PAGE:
The Balance Sheet of British Rule in India
Broadside published by the Gadar party outlining eleven ways in which the British exploit colonial India. Penciled on the back of the broadside is a note which reads, "Dayton Morning Journal, Jan 25 1917 issue, contains 'A Lot of Bla' on 'India's Loyalty to England.'"
Har Dayal, "India in America" (1911)
Article from the July 1911 issue of Calcutta-based Modern Review written by Har Dayal, one of the founders of the Gadar Party. Dayal describes the lives of Indians in the United States, with an emphasis on four classes of persons: "the Sikhs, the Swamis and the Students, with the Spies as an abnormal gang." The article is signed off "Berkeley, (Cal.), U.S.A., April 28, 1911."
ਅੰਗ੍ਰੇਜ਼ੀ ਰਾਜ ਵਿਚੱ ਪ੍ਰਜਾ ਦੁਖ ਦੀ ਕਹਾਣੀ
This free pamphlet, published by the Hindustan Gadar Press and circulated at Yugantar Ashram, details the finances and tax practices of the British colonial administration in India. Also included are income statistics for government and agriculture, as well as casualty reports from military operations and public health crises.
ਗ਼ਦਰ ਦੀ ਗੂੰਜ
Ghadar di gunj ("Echoes of Mutiny") is an anthology of nationalist and socialist poetry, here in its Punjabi edition.
غدر دی گونج
Ghadar di Gunj ("Echoes of Mutiny") is a compilation of nationalist and socialist poetry, here in its Urdu edition. The cover features an illustration of the national personification "Mother India."
A Few Facts About British Rule in India
Pamphlet dated July 1915 announcing its purpose in the opening page: "Why does India hate the British? The answer follows." The pamphlet contains a list of "facts concerning the effect of British rule in India" culled from the writings of British officials, and various other sources. Among the British officials included are C.A. Elliott, W.W.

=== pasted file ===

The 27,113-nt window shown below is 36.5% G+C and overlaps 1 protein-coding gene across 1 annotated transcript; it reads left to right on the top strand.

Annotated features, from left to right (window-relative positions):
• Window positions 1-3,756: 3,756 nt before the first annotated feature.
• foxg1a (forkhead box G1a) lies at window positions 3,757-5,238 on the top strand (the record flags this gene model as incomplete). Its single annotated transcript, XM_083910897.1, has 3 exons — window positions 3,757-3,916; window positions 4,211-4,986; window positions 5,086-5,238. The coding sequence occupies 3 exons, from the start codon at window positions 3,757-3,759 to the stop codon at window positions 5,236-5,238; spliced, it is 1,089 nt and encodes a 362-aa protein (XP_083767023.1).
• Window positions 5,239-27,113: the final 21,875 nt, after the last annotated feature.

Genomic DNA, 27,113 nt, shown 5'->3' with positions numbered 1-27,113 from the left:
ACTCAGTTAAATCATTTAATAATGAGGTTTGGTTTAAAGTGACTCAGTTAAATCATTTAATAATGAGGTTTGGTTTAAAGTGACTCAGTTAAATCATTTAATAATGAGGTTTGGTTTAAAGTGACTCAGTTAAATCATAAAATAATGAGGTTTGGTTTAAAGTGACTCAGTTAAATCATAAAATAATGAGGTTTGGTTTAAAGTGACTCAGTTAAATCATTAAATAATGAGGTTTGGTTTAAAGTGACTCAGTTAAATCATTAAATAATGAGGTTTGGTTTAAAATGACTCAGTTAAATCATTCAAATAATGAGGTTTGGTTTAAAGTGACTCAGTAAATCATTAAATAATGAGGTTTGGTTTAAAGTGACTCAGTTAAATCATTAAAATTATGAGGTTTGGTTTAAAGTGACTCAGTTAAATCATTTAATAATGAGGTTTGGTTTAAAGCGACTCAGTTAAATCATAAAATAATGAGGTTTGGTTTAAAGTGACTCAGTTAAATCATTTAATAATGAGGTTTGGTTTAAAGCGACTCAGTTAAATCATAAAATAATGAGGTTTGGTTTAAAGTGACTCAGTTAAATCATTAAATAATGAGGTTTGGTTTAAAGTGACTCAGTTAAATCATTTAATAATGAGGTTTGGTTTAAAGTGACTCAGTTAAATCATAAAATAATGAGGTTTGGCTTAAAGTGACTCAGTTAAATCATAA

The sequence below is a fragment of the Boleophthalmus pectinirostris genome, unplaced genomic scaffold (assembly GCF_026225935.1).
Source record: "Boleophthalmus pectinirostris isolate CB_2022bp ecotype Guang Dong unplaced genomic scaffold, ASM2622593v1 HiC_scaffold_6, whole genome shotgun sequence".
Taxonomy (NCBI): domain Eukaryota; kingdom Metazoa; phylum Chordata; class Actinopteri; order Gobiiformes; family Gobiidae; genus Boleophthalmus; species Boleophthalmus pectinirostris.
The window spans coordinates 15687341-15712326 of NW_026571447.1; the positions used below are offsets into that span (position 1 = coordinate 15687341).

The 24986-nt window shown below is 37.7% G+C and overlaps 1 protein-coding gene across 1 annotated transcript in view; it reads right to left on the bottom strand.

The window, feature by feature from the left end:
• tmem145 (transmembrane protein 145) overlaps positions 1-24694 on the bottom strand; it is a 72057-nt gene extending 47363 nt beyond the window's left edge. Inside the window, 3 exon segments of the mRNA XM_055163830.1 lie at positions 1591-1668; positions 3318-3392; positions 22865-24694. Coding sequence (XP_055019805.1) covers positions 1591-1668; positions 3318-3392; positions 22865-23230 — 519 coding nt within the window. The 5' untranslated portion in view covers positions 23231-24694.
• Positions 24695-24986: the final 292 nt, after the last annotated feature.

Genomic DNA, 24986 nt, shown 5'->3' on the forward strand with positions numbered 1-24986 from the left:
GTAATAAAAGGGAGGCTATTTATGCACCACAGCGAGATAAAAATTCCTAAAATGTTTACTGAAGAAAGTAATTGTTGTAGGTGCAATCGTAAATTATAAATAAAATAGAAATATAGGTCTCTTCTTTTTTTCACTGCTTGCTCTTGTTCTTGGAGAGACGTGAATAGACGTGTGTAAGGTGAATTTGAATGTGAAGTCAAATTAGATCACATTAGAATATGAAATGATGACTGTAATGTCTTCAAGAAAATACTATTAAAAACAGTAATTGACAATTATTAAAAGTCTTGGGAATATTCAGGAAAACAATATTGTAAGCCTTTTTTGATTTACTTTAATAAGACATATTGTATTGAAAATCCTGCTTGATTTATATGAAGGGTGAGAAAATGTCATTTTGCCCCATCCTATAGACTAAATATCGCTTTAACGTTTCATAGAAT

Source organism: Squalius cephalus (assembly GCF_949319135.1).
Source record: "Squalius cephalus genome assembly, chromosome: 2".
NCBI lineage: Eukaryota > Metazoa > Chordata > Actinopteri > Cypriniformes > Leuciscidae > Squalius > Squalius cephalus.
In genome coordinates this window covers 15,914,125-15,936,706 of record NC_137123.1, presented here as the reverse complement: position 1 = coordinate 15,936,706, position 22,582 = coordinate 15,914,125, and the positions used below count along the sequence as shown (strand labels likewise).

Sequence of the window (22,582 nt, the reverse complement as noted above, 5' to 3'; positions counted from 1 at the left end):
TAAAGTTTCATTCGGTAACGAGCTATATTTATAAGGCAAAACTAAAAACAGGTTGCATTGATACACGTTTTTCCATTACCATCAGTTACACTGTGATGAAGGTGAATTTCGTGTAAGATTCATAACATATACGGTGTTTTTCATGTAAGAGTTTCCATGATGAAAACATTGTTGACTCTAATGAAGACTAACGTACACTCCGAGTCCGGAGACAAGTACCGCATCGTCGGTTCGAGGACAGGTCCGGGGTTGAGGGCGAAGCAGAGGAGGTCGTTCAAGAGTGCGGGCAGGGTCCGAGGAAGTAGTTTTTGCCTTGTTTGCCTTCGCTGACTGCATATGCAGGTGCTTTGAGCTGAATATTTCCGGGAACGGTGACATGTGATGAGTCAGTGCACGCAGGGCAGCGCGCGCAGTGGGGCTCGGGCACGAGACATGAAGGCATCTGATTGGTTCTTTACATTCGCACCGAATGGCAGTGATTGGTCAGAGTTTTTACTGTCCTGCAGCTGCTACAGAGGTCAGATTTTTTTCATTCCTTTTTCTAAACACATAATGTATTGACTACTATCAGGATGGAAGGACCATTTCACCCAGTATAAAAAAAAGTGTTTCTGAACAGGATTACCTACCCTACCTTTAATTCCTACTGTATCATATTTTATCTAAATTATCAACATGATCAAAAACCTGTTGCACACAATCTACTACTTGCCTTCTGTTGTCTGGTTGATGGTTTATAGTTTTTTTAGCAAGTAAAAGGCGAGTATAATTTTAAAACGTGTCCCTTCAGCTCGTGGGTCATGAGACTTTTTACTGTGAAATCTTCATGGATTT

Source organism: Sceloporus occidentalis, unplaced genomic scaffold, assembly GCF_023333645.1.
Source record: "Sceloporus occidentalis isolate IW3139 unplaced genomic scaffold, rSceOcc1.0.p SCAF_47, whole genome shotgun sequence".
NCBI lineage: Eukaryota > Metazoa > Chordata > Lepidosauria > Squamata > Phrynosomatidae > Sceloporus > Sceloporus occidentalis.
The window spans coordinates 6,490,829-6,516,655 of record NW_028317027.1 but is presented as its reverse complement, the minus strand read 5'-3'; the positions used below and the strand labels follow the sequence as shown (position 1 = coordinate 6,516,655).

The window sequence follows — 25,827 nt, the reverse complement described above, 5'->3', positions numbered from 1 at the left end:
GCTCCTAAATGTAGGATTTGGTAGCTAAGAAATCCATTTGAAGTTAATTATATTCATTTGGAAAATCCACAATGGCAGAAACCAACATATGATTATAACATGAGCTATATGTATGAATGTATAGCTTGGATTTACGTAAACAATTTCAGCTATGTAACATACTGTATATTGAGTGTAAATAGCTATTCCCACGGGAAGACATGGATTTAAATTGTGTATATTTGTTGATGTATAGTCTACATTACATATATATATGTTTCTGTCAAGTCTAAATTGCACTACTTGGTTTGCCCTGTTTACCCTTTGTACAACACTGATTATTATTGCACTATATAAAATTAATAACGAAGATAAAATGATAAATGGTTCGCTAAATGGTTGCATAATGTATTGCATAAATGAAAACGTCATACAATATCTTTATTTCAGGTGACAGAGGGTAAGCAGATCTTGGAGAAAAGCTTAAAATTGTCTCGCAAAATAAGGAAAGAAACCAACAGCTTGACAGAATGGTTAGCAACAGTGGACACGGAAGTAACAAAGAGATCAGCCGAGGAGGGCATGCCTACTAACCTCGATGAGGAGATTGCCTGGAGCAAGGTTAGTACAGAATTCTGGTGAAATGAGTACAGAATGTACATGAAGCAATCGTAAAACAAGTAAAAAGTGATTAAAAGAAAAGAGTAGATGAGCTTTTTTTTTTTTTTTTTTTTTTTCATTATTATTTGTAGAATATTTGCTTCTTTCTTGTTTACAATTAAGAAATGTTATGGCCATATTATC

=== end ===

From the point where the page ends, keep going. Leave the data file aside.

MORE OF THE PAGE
Notes on the accused, ca. 1918
This document contains synopses of the activities of members of the Ghadr Party, an Indian independence party based in San Francisco. The document was prepared by the U. S. Attorney in San Francisco for the trial of these individuals. The document illustrates the global nature of the operations and the interactions of Indian nationals, German officials, and U. S. citizens.
The United States of India (July 1923)
The inaugural issue of The United States of India, dubbed "A Monthly Review of Political, Economic, Social and Intellectual Independence of India," was published in July 1923 from the Gadar Party headquarters in No. 5 Wood Street, San Francisco. The title "Pacific Coast Hindustani Association" was used in place for Gadar Party.
The United States of India (August 1923)
The August 1923 issue of the United States of India (Vol. 1, No. 2) published from the Gadar headquarters on No. 5 Wood Street, San Francisco featured the following articles: "Mr. C.S.